Copyright doesn't last forever, or at least it's not meant to; by the letter of the law, it runs through the life of the creator plus some length of time thereafter, ranging up to 120 years depending on the nature of the work and the period of time it was created, as well as whether it was previously protected under existing copyright law at the time. If you're looking for an informative, of somewhat confusing, read, you can check out the full document on copyright duration provided by the U. S. Copyright Office.
Notable within those rules is one section concerning copyright duration under the 1909 Act, which specifies that copyright existed on a work for 28 years after its publication, and another 28 years after that if the copyright were to be renewed. It's under these rules that Woody Guthrie wrote and published his iconic song "This Land is Your Land", and these same rules that opened the door for a lawsuit against the song's copyright holders, albeit one that failed to convince a federal judge.
Judge P. Kevin Castel dismissed a lawsuit brought by the band Satorii against the Richmond Organization and Ludlow Music, in which the band asserted that the Guthrie song belongs in the public domain, as the copyright had not been renewed in 1973 — 28 years after its initial publication. In dismissing the case, Judge Castel noted that Satorii had already paid the licensing fee for use of the song, and thus there existed no legal dispute to adjudicate, although the suit had asked the publisher to return licensing fees paid since 2010 to the artists. Satorii and its lawyers attempted to build a case from old paperwork and songbooks owned by Guthrie to argue that the songwriter had renounced any claims to ownership, but the fact that the band had already paid the licensing fee (amounting to $45.50) negated any case they had built.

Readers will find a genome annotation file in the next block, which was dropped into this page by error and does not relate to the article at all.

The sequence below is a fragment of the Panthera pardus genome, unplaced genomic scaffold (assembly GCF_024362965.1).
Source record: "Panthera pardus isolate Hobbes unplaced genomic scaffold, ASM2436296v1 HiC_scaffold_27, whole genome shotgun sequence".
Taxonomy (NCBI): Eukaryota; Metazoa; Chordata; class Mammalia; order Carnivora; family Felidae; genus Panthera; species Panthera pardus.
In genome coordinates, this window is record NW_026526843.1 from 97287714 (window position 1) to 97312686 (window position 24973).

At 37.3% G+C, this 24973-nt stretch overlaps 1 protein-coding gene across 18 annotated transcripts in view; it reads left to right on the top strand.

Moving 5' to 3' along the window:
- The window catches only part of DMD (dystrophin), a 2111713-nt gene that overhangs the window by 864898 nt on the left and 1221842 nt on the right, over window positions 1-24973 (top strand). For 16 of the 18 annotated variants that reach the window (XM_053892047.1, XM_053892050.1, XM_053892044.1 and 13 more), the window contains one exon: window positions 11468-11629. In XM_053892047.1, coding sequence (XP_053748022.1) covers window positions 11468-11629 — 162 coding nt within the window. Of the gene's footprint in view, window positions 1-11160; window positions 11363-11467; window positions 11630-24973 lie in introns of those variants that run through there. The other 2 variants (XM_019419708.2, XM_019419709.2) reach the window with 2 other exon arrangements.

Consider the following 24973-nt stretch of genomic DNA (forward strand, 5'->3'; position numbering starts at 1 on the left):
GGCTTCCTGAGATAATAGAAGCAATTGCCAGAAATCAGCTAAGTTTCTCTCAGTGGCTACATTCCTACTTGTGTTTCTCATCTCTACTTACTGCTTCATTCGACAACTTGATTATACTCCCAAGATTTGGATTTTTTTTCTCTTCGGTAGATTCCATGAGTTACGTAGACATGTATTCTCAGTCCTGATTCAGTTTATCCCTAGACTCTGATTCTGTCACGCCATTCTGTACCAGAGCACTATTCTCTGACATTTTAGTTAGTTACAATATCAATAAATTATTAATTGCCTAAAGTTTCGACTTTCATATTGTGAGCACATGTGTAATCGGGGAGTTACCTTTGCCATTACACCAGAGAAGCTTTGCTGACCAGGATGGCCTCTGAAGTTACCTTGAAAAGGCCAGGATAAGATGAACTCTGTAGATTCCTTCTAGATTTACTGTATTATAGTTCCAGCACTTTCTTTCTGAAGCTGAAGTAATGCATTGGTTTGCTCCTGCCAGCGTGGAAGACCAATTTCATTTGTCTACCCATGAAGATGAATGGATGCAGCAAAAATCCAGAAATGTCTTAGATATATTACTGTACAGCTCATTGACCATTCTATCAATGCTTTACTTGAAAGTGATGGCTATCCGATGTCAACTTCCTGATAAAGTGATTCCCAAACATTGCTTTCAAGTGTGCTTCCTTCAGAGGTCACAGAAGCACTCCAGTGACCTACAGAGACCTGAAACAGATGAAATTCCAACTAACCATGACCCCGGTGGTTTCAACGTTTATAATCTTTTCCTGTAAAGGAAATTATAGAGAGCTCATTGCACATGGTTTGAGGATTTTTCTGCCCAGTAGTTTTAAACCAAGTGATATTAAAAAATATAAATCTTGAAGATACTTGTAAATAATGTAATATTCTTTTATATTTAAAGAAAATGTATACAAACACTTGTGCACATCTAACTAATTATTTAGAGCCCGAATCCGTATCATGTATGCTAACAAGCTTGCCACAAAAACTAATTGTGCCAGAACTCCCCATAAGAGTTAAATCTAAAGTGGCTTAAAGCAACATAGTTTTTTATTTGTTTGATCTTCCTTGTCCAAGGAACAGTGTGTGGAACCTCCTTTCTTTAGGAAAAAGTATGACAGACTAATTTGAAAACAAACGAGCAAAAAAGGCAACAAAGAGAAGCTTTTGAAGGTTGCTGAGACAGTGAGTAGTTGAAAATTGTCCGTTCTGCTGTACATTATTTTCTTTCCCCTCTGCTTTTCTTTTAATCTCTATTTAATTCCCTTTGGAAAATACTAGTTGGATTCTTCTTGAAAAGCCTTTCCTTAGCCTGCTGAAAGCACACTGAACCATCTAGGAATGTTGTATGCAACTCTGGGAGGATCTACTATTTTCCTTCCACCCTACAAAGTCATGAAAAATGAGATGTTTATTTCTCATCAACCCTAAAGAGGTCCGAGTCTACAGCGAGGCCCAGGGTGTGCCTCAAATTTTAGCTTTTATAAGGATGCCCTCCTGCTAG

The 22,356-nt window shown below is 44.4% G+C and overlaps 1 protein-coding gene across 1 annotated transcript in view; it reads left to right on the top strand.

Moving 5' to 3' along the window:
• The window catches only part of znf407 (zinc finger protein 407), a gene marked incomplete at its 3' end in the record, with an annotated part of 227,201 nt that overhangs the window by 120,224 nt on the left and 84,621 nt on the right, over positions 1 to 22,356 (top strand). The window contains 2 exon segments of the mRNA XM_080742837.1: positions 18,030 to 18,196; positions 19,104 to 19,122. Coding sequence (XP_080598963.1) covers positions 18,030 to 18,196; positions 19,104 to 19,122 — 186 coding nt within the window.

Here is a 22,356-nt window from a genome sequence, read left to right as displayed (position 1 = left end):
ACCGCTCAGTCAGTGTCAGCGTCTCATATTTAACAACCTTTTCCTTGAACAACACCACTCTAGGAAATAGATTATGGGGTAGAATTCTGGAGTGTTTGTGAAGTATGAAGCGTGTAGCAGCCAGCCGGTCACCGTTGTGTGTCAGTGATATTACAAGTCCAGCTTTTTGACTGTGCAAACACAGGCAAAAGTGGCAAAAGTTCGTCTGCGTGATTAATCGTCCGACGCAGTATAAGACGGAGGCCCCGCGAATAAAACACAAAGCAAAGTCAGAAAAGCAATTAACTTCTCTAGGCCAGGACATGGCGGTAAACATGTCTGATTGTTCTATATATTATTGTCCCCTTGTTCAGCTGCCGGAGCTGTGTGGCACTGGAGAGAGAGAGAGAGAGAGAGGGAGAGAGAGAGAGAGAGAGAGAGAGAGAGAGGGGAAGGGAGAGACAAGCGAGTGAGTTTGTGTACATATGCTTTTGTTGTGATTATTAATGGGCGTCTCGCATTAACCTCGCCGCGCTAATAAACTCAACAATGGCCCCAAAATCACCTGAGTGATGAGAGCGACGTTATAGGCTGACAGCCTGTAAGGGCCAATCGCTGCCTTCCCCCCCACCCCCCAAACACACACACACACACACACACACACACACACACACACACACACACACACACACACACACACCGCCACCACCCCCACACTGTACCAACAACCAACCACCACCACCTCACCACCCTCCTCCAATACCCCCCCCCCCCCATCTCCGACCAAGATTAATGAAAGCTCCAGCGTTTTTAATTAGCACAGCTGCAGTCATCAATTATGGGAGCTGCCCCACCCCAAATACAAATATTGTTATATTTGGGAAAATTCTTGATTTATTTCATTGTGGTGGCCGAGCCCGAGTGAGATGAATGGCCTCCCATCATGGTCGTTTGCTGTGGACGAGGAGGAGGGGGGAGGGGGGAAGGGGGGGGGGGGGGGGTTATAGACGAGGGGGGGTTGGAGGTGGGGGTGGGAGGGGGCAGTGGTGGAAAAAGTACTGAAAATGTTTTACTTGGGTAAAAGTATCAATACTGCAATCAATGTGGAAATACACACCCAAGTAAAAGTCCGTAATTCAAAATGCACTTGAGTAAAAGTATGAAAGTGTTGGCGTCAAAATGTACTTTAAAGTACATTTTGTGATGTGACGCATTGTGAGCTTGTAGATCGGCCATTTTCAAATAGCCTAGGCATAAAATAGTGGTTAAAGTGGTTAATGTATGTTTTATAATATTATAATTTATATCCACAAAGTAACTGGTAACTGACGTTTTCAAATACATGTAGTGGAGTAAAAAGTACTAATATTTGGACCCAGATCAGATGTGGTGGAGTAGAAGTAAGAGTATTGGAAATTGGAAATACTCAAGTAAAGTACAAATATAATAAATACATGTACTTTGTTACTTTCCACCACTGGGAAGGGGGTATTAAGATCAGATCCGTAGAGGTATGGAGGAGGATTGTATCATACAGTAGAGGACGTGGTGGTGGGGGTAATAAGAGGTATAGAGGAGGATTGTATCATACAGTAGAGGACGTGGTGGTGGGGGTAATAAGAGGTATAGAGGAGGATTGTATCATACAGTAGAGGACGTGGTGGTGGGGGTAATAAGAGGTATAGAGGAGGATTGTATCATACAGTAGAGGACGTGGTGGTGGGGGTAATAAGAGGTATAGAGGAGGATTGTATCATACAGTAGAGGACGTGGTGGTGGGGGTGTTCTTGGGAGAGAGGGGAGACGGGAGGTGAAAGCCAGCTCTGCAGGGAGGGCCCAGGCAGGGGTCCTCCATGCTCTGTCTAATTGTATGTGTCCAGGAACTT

The case, while fairly straightforward in its dismissal, is that much more interesting for the politics of the song itself and its singer. While the song has become a staple of the patriotic songbook, Guthrie himself was given towards socialism and at least adjacent to the American Communist Party, and the original version hewed a bit closer to those politics than the version that children (myself included) grew up singing in school. And while holding onto the rights might seem antithetical to what one would presume Guthrie would want, given those leanings, his daughter Nora, who runs Woody Guthrie Publications, insists that maintaining the copyright is about preventing the song from being misused by those who would misrepresent its message.
Politics aside, it's another example of a popular song potentially hitting the public domain, like "Happy Birthday" before it. One wonders that as more profitable songs approach the date of their copyright expiration, whether the rules will change to ensure the payday doesn't.